Religion and Expression Rights Denied, Broader Reform Agenda Endangered
The decision by Turkey’s Constitutional Court to cancel constitutional amendments that would have opened the way for women to wear a headscarf in universities is a blow to freedom of religion and other fundamental rights, Human Rights Watch said today. The court ruled on June 5 that the Turkish parliament had violated the constitutionally enshrined principle of secularism when it passed amendments to lift the headscarf ban on university campuses. The amendments were adopted by an overwhelming majority of parliament.
“This decision means that women who choose to wear a headscarf in Turkey will be forced to choose between their religion and their education,” said Holly Cartner, Europe and Central Asia director at Human Rights Watch. “This is a truly disappointing decision and does not bode well for the reform process.”
In early February 2008, the governing Justice and Development Party (AKP), supported by the opposition Nationalist Action Party (MHP), passed changes to the constitution concerning the principle of equality and the right to education. The headscarf is not specifically mentioned in either of these amendments, but the parliament’s intention was to end its ban in universities.
The Constitutional Court’s decision to annul these amendments will have a dire impact on women university students who wish to wear a headscarf for reasons of conscience and as an expression of their Muslim faith. Human Rights Watch has long supported lifting the current restrictions on headscarves in university on the grounds that the prohibition is an unwarranted infringement on the right to religious practice. Moreover, this restriction of dress, which only applies to women, is discriminatory and violates their right to education, freedom of thought, conscience, religion, and privacy.
In a 2004 report, “Memorandum to the Turkish Government on Human Rights Watch’s Concerns with Regard to Academic Freedom in Higher Education, and Access to Higher Education for Women who Wear the Headscarf ”, Human Rights Watch urged the government to lift the headscarf ban as part of a broader strategy for remedying shortcomings in the protection of women and improving their access to education and employment. A similar approach was suggested by the United Nations Committee on the Elimination of Discrimination against Women.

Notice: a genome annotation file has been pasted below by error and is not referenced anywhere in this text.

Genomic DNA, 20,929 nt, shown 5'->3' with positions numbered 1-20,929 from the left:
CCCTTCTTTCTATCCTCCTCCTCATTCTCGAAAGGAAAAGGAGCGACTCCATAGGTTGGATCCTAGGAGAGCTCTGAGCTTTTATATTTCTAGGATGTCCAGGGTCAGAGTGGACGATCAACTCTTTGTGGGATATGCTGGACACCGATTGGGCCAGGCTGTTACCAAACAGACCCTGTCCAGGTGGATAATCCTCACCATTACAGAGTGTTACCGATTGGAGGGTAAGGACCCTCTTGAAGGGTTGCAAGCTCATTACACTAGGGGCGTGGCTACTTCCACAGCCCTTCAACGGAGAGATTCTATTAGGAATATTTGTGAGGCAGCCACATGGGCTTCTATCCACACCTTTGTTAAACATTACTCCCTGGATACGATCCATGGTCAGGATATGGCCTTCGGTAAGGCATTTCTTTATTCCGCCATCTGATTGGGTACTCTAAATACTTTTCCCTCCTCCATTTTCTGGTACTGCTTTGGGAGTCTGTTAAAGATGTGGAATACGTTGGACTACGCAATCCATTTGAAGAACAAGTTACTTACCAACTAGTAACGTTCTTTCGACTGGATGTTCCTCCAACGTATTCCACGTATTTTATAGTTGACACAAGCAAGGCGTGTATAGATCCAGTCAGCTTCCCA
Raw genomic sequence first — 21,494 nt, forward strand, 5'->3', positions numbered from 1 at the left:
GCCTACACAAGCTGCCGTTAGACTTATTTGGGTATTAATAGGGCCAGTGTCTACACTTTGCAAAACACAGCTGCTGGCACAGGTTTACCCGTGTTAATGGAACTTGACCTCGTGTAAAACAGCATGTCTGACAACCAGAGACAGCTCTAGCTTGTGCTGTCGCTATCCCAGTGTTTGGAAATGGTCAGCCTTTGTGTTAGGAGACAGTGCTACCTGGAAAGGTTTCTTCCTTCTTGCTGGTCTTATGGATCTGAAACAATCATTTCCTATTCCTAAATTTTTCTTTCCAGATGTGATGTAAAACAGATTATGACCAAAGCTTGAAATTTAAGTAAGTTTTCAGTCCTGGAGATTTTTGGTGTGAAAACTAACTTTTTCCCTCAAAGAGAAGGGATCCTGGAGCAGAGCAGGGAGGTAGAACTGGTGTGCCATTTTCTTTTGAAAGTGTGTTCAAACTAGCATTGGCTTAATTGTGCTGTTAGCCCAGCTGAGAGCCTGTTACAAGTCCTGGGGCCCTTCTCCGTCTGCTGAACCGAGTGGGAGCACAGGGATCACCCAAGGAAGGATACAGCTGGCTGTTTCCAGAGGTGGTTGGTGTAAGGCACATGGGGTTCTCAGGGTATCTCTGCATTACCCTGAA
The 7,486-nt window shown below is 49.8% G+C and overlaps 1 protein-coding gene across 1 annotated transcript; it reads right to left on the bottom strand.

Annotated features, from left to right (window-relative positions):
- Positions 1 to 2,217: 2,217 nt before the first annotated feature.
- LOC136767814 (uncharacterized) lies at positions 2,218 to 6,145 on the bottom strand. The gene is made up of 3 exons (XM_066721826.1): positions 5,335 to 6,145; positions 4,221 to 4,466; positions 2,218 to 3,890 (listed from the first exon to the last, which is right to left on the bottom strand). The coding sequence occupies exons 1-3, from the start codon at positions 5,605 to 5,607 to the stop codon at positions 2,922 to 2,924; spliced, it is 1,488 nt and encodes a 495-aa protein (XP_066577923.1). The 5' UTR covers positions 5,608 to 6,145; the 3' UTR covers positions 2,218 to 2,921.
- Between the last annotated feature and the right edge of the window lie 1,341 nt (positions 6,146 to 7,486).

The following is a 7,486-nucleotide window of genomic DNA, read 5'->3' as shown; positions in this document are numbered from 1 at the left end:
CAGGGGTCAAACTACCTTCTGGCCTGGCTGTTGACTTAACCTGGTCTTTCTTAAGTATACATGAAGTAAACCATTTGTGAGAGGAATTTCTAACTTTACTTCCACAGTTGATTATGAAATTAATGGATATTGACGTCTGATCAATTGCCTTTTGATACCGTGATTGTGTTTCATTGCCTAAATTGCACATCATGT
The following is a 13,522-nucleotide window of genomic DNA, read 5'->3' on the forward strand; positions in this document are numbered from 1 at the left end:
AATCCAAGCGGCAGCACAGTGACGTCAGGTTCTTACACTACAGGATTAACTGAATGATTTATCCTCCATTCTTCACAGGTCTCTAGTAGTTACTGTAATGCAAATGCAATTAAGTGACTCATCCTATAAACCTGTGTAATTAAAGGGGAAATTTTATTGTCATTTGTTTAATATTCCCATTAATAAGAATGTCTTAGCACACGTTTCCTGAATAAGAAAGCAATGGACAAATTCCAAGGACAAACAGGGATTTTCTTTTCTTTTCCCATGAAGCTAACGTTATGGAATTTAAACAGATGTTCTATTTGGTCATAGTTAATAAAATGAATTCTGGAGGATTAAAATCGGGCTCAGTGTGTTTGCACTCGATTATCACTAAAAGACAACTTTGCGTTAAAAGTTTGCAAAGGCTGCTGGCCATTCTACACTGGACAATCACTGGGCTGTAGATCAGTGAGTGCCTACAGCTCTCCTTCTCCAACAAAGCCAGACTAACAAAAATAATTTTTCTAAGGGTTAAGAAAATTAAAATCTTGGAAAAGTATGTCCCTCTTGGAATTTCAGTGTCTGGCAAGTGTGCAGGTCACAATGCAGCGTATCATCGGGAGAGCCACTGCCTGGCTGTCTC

“The failed attempt by the AKP government to change the constitution on the headscarf issue only highlights its failure to redraft the constitution in its entirety, despite having promised to do so when it was re-elected,” Cartner said. “The 1982 constitution fails to protect human rights and should have been done away with already.”
The current constitution was drawn up in 1982 under the then-military regime brought to power by the September 12, 1980 military coup. This constitution severely restricts the fundamental freedoms and human rights enshrined in Turkey’s international human rights obligations, including limitations on freedom of expression, which have had a particularly negative impact on Turkey’s minorities.
After being re-elected with 47 percent of the vote in the July 2007 general election, the government promised to revise the 1982 Constitution entirely. However, instead of producing a new draft constitution that would address the broad range of rights concerns, the government controversially promoted only the amendments to lift the headscarf ban that prompted the June 5 Constitutional Court decision.
The constitutional changes were drawn up by the government with the support of the opposition MHP on January 29, 2008 and passed by the Turkish Parliament on February 6 and 9. On February 22, President Abdullah Gül approved the changes. In response, the opposition CHP (Republican People’s Party) and the DSP (Democratic Left Party) applied to the Constitutional Court for the annulment of these changes on the grounds that they violated the principle of secularism in Article 2 of the Constitution.
On May 17, Osman Can, the rapporteur appointed by the Constitutional Court, submitted a report to the court advising that the case should be dismissed on the grounds that the court’s authority could not extend to monitoring substantive constitutional changes introduced by a parliament. Osman Can’s report, which had no binding power on the court, focused on the limitations on the court’s powers and argued on the basis of the court’s previous decisions and the 1982 Constitution that its focus should be on monitoring constitutional reforms on a procedural basis.